As Europe headed toward World War I, America’s increasingly fevered love affair with the automobile was manifesting itself in the new sport of motor racing. In 1910 a small group of visionaries, led by the engineer Fred E. Moscovics (later to head Stutz), designed and built a revolutionary superspeedway a few miles south of Los Angeles in Playa Del Rey. It was a one-mile, radically high-banked track made of hardwood. Using engineering developed for bicycle velodromes, Moscovics and Company created its saucer-shaped raceway out of millions of board feet of two-by-fours laid endwise. It was an immediate success; the searing speeds and wheel-to-wheel action it allowed energized the sport of racing. Before board tracks gave way to dry rot, fire, flying splinters, and the Great Depression, no less than twenty-four of them had been built coast to coast, including immense two-milers at Tacoma, Washington; Maywood, outside Chicago; and Sheepshead Bay, in Brooklyn. Speeds on the giant bowls, some banked a staggering forty-five degrees, approached 150 miles per hour, on average, by the late twenties and were not only spectacularly fast but gruesomely dangerous. When the prototypical Playa Del Rey track burned in 1913, it was lost, Damon Runyon cracked, “with a great saving of life.” No matter, the great board ovals triggered a national craze for automobile racing. Men like the great Ralph De Palma and his archrival, the flamboyant, cigar-chewing barnstormer Barney Oldfield, became household words, thanks to their exploits at the wheels of such woolly machines as the “Gray Ghost” Mercedes, the “Blitzen Benz,” and the Miller “Golden Submarine.” It was into this high-revving world that the Duesenbergs came with what Eddie Rickenbacker later called their “wonderful engines.”

Ironically, it was an offering of high-powered marine power plants that brought them success from their new St. Paul base. Fred’s design of six-and eight-cylinder inline racing boat engines impressed Chicago businessman J. R. Harbeck, who licensed the brothers to produce the “Duesenberg Patrol-Model Marine Engine” for military and coast-guard use around the world. The venture was sufficiently successful to entice the brothers to move from St. Paul to Chicago, then east to a new factory Harbeck built for them in Elizabeth, New Jersey. (The operation was near an American Can Company factory, thanks to Harbeck’s membership on that firm’s board of directors.)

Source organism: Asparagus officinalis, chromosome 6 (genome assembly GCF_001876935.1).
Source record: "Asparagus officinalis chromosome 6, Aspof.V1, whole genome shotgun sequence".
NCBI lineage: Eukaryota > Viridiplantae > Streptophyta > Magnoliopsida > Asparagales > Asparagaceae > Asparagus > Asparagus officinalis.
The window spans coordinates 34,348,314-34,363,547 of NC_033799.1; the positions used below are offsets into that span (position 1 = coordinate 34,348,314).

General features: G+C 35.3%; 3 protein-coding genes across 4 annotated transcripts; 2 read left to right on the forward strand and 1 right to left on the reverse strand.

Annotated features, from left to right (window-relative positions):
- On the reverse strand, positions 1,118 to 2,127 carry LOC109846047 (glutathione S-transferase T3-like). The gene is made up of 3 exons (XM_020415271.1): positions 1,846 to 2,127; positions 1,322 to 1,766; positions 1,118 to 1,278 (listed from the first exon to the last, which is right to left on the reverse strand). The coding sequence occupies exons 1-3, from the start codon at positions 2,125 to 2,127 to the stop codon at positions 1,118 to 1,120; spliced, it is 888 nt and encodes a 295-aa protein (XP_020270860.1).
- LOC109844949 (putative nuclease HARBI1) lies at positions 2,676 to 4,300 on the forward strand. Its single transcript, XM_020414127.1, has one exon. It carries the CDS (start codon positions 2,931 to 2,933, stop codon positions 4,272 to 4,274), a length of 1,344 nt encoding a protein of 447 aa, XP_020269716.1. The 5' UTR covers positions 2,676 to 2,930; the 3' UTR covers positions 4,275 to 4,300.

By early 1916 Fred and Augie had surrounded themselves with an extraordinary squad of assistants, including the multitalented craftsman and riding mechanic Ernie Olson (mechanics were carried in American racing cars until 1922, then again from 1930 to 1937, when they were finally banned for long-overdue considerations of safety) and the brilliant young engineer Cornelius van Ranst. This pair teamed up with Tommy Milton, a crusty, opinionated, but gifted engineer-race driver, to complement Fred and Augie’s daring approach to design and competition.

At the same time, another major font of creativity was rising up in the world of cars. Again, its source was the open plains of the Midwest. Harry Armenius Miller, a year younger than Fred Duesenberg, was born in Wisconsin to a German immigrant father. Like the Duesenbergs, Miller was an instinctive mechanical genius and, like Fred, initially learned his trade building racing bicycles. Legend has it that Miller created a small four-cylinder engine and attached it to the transom of a rowboat. A cohort in his shop, one Olie Evinrude, adopted the scheme and ended up being credited as the inventor of the outboard motor. The story may be apocryphal, but the fact remains that Harry A. Miller may well be the single greatest automotive genius ever born in the United States.


As the Duesenberg brothers established themselves in Elizabeth, their company began to shift engineering emphasis from automobiles and marine power plants to the war effort and the rapidly expanding field of aircraft engines. One of their first projects was to test and develop a V-16 aero engine designed by the eccentric French genius Ettore Bugatti for the fledgling U.S. Army Air Service. Bugatti, whose creations often resembled metallic sculpture more than functioning machinery, sent the Duesenbergs a prototype power plant that exploded like an artillery shell on their dynamometer moments after being fired up. Even with the aid of Harry Miller, who briefly came east to help the brothers with his patented highperformance carburetors, and the noted engine designer Charles B. King, the so-called King-Bugatti was an abject failure. Forty of them were built, and none ran more than four hours before breaking. The Duesenbergs later constructed their own V-16, which caused some experts to claim they had copied the Bugatti. However, it has since been proved that the two designs bore only the most cursory resemblance. (Actually it was Bugatti who, a decade later, was to “steal” a Miller double-overhead-camshaft cylinder head for his Type 50 grand touring cars.)